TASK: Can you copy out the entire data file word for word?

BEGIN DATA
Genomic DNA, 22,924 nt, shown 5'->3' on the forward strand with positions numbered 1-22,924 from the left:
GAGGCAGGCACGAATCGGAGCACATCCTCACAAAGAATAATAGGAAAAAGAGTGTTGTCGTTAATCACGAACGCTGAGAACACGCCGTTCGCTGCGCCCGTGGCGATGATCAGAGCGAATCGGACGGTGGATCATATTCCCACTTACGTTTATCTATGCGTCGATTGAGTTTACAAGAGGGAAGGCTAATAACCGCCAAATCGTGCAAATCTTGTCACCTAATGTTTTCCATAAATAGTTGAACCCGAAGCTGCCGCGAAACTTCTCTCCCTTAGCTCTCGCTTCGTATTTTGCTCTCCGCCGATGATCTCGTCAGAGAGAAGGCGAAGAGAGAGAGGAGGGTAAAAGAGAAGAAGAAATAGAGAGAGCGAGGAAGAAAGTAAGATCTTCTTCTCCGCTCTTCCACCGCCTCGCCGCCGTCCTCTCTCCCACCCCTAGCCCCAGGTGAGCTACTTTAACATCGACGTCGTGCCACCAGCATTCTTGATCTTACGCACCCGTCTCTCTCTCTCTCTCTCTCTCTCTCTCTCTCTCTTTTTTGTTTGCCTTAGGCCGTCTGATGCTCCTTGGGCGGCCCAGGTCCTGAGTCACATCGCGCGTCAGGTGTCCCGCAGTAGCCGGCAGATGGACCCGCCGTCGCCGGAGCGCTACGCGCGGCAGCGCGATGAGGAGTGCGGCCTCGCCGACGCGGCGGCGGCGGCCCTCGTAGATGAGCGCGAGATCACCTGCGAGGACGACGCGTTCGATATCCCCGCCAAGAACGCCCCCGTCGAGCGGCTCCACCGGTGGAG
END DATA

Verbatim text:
Genomic DNA, 22,924 nt, shown 5'->3' on the forward strand with positions numbered 1-22,924 from the left:
GAGGCAGGCACGAATCGGAGCACATCCTCACAAAGAATAATAGGAAAAAGAGTGTTGTCGTTAATCACGAACGCTGAGAACACGCCGTTCGCTGCGCCCGTGGCGATGATCAGAGCGAATCGGACGGTGGATCATATTCCCACTTACGTTTATCTATGCGTCGATTGAGTTTACAAGAGGGAAGGCTAATAACCGCCAAATCGTGCAAATCTTGTCACCTAATGTTTTCCATAAATAGTTGAACCCGAAGCTGCCGCGAAACTTCTCTCCCTTAGCTCTCGCTTCGTATTTTGCTCTCCGCCGATGATCTCGTCAGAGAGAAGGCGAAGAGAGAGAGGAGGGTAAAAGAGAAGAAGAAATAGAGAGAGCGAGGAAGAAAGTAAGATCTTCTTCTCCGCTCTTCCACCGCCTCGCCGCCGTCCTCTCTCCCACCCCTAGCCCCAGGTGAGCTACTTTAACATCGACGTCGTGCCACCAGCATTCTTGATCTTACGCACCCGTCTCTCTCTCTCTCTCTCTCTCTCTCTCTCTCTCTTTTTTGTTTGCCTTAGGCCGTCTGATGCTCCTTGGGCGGCCCAGGTCCTGAGTCACATCGCGCGTCAGGTGTCCCGCAGTAGCCGGCAGATGGACCCGCCGTCGCCGGAGCGCTACGCGCGGCAGCGCGATGAGGAGTGCGGCCTCGCCGACGCGGCGGCGGCGGCCCTCGTAGATGAGCGCGAGATCACCTGCGAGGACGACGCGTTCGATATCCCCGCCAAGAACGCCCCCGTCGAGCGGCTCCACCGGTGGAG